What qualifies as bravery to you and have you been brave?


About Micki Gibson

Young Adult fiction writer
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8 Responses to Bravery or Stupidity Facing Unpleasant Consequences?

  1. jeff7salter says:

    I think it’s incredibly brave to perform a clarinet solo when you had not found time to practice. And I would never be that courageous.
    I very briefly took guitar lessons (mid 1960s). I was never any good and didn’t practice much at all. My problem — or at least the way I rationalized it — was that I wanted to learn how to play COOL songs, like they had on the radio. Not stupid tunes like “Camptown Races”.


    • Micki Gibson says:

      Oh, it wasn’t a matter of not finding the time. I didn’t make the time to practice my clarinet. In this day and age, it would have been me feeling like I needed to set a new high score on whatever addictive cutesy video game more than practicing the clarinet. It’s possible my mom may have been involved in the “suck it up and deal with it.” Probably more like a “we paid the entry fee, so you’re doing it.”


  2. Then,Micki, my dear, if you have done all that in competition, you must be THE MOST SELF-ASSURED PERSON I KNOW! Seriously? You have gone into all of those other competitions without trepidation?
    And I forgot to mention this to Janette,(who also said that she never felt brave), you are both mothers! Surely some things have happened that you had to face up to even when you did not want to.(I’m thinking medical emergency or bugs, here!)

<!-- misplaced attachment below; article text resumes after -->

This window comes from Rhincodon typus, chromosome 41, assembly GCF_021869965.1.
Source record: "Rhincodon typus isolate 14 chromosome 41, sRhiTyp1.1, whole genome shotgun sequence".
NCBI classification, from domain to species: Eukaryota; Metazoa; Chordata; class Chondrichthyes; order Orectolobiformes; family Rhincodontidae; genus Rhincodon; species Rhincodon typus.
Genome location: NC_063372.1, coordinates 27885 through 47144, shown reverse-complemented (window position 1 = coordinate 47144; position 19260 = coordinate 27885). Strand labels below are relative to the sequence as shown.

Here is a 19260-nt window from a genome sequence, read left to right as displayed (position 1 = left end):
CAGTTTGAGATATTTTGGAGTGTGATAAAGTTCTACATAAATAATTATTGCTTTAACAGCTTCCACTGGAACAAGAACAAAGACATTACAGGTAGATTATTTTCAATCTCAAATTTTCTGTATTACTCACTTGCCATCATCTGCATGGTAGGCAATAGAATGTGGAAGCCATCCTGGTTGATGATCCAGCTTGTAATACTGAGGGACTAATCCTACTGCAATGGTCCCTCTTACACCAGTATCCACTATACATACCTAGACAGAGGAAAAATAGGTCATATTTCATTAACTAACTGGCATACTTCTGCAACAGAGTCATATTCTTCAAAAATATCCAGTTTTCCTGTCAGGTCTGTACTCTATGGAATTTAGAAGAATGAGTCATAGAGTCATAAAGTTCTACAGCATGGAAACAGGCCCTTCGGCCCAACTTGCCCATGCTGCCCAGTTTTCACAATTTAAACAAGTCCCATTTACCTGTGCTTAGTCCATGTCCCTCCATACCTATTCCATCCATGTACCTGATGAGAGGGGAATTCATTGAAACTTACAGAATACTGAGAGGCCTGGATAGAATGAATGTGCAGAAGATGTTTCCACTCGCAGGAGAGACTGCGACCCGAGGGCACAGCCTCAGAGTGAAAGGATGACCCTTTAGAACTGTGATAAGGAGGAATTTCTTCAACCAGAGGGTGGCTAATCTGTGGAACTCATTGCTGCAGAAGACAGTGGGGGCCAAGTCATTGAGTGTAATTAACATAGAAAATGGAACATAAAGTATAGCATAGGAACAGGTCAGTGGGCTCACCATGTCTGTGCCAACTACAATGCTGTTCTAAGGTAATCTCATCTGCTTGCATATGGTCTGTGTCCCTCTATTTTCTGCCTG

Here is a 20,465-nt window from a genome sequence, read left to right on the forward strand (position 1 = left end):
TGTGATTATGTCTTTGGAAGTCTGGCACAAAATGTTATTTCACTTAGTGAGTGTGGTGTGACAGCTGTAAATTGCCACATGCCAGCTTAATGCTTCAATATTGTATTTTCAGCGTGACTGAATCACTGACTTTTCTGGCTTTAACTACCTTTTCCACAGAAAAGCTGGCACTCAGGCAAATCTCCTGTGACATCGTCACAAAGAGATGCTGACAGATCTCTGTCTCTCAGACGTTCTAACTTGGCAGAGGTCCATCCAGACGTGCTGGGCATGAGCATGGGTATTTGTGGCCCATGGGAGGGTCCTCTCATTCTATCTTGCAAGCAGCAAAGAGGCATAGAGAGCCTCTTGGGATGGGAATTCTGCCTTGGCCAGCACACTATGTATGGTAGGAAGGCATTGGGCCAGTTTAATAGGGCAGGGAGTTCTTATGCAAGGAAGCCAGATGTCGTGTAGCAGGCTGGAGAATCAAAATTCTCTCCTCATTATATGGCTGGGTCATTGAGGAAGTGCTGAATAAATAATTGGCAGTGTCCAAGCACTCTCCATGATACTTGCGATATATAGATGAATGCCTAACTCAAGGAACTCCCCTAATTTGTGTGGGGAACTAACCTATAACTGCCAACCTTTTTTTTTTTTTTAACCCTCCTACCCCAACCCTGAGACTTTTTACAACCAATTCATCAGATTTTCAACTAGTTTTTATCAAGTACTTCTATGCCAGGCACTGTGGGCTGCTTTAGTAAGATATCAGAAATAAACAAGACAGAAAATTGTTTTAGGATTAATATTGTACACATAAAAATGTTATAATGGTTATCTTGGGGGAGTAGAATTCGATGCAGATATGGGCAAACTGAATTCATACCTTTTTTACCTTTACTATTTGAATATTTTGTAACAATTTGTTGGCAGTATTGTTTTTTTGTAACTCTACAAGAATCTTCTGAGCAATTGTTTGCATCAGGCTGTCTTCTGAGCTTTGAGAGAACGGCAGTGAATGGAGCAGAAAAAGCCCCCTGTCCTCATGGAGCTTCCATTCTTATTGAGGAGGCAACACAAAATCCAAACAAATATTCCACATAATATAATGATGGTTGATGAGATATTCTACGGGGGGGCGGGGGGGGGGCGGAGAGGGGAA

And if you went into all that competition so confidently,I am going to take you to task for doubting your writing ability! Show the world your talent!
    You are brave ,Lady!


    • Micki Gibson says:

      When it comes to medical stuff and the kids, I take my cue from my husband. I worry that I don’t freak out enough because he’s so calm. Plus he’s got the medical expertise, so unless he panics, I see no need to. It’s kind of an “ignorance is bliss” thing. Still, when it comes to my personal definition of bravery, I don’t feel very brave about anything I’ve done. Perhaps it’s knowing the choices I made that brought me to that point that others would view me as “brave” whereas I see it as simply facing a challenge that I must meet in order to achieve X or to avoiding dealing with Y. Make sense? The one good thing that came out of that disastrous clarinet solo is that I know that I can totally screw up a performance (or a pitch opportunity), but that I will survive, that there is likely another chance to prove my worthiness, and that it’s not a life or death situation. And I think therein lies the biggest difference in my definition of my confidence versus my bravery. It’s that whole DEATH thing.


  3. pjharjo says:

    I guess I’m with you, Micki, on what I qualify as “bravery.” Our military troops, Firemen, Policemen, etc. Tonette brought some things back to my mind when she mentioned moms as “brave.” Both my sons being overseas in the Middle East at the same time, the day my oldest boy came in from skiing with a messed up face, the day my little girl did not arrive home from school when supposed to… but I consider all that stuff as the cost of being a mother, not as brave on my part.

    I don’t really think I qualify as “brave.” Like you, things I’ve done seem more like consequences than bravery.


    • Micki Gibson says:

      Agreed, Jeanette. It’s the “dealing with it” when you really weren’t given a choice doesn’t feel like bravery to me. It’s doing what you have to do, like it or not. Kind of like me not wanting to deal with dinner right now. It’s not me being brave so much as not wanting to deal with the consequences of a grumpy family if I don’t fix dinner. 🙂


  4. Iris B says:

    As mentioned in one of the other posts …. brave is the hero-like actions like firemen or police …. but we can’t all be firemen and police officer, so I suppose little things are brave as well. So I agree, performing a clarinet solo is kinda brave … I’d’ve fainted 🙂